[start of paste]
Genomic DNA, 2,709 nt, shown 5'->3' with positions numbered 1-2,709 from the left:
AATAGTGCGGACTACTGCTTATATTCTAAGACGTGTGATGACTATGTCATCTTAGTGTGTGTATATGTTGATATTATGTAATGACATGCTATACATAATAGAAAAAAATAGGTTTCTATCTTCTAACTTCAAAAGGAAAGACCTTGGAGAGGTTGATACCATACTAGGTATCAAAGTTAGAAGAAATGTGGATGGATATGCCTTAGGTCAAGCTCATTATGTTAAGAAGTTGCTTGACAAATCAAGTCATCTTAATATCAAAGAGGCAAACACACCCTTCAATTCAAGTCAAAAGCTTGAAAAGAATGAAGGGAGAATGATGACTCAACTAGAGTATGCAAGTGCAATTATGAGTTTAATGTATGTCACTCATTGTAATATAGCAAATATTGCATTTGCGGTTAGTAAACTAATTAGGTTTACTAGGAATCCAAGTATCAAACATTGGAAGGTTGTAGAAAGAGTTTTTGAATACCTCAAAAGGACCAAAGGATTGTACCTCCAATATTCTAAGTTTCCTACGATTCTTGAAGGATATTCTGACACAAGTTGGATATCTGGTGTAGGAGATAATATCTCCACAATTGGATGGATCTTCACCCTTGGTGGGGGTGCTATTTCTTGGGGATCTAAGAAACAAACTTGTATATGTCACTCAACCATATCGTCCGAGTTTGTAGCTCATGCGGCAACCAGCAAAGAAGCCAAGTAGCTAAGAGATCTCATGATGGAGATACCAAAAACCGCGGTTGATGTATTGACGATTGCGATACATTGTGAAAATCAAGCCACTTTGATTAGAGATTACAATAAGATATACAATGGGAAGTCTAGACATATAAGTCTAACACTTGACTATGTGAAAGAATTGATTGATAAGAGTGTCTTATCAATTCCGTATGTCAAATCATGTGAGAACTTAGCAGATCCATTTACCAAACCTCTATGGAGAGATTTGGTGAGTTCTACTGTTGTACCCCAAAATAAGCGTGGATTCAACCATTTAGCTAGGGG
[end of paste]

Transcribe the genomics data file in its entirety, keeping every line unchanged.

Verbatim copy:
Genomic DNA, 2,709 nt, shown 5'->3' with positions numbered 1-2,709 from the left:
AATAGTGCGGACTACTGCTTATATTCTAAGACGTGTGATGACTATGTCATCTTAGTGTGTGTATATGTTGATATTATGTAATGACATGCTATACATAATAGAAAAAAATAGGTTTCTATCTTCTAACTTCAAAAGGAAAGACCTTGGAGAGGTTGATACCATACTAGGTATCAAAGTTAGAAGAAATGTGGATGGATATGCCTTAGGTCAAGCTCATTATGTTAAGAAGTTGCTTGACAAATCAAGTCATCTTAATATCAAAGAGGCAAACACACCCTTCAATTCAAGTCAAAAGCTTGAAAAGAATGAAGGGAGAATGATGACTCAACTAGAGTATGCAAGTGCAATTATGAGTTTAATGTATGTCACTCATTGTAATATAGCAAATATTGCATTTGCGGTTAGTAAACTAATTAGGTTTACTAGGAATCCAAGTATCAAACATTGGAAGGTTGTAGAAAGAGTTTTTGAATACCTCAAAAGGACCAAAGGATTGTACCTCCAATATTCTAAGTTTCCTACGATTCTTGAAGGATATTCTGACACAAGTTGGATATCTGGTGTAGGAGATAATATCTCCACAATTGGATGGATCTTCACCCTTGGTGGGGGTGCTATTTCTTGGGGATCTAAGAAACAAACTTGTATATGTCACTCAACCATATCGTCCGAGTTTGTAGCTCATGCGGCAACCAGCAAAGAAGCCAAGTAGCTAAGAGATCTCATGATGGAGATACCAAAAACCGCGGTTGATGTATTGACGATTGCGATACATTGTGAAAATCAAGCCACTTTGATTAGAGATTACAATAAGATATACAATGGGAAGTCTAGACATATAAGTCTAACACTTGACTATGTGAAAGAATTGATTGATAAGAGTGTCTTATCAATTCCGTATGTCAAATCATGTGAGAACTTAGCAGATCCATTTACCAAACCTCTATGGAGAGATTTGGTGAGTTCTACTGTTGTACCCCAAAATAAGCGTGGATTCAACCATTTAGCTAGGGG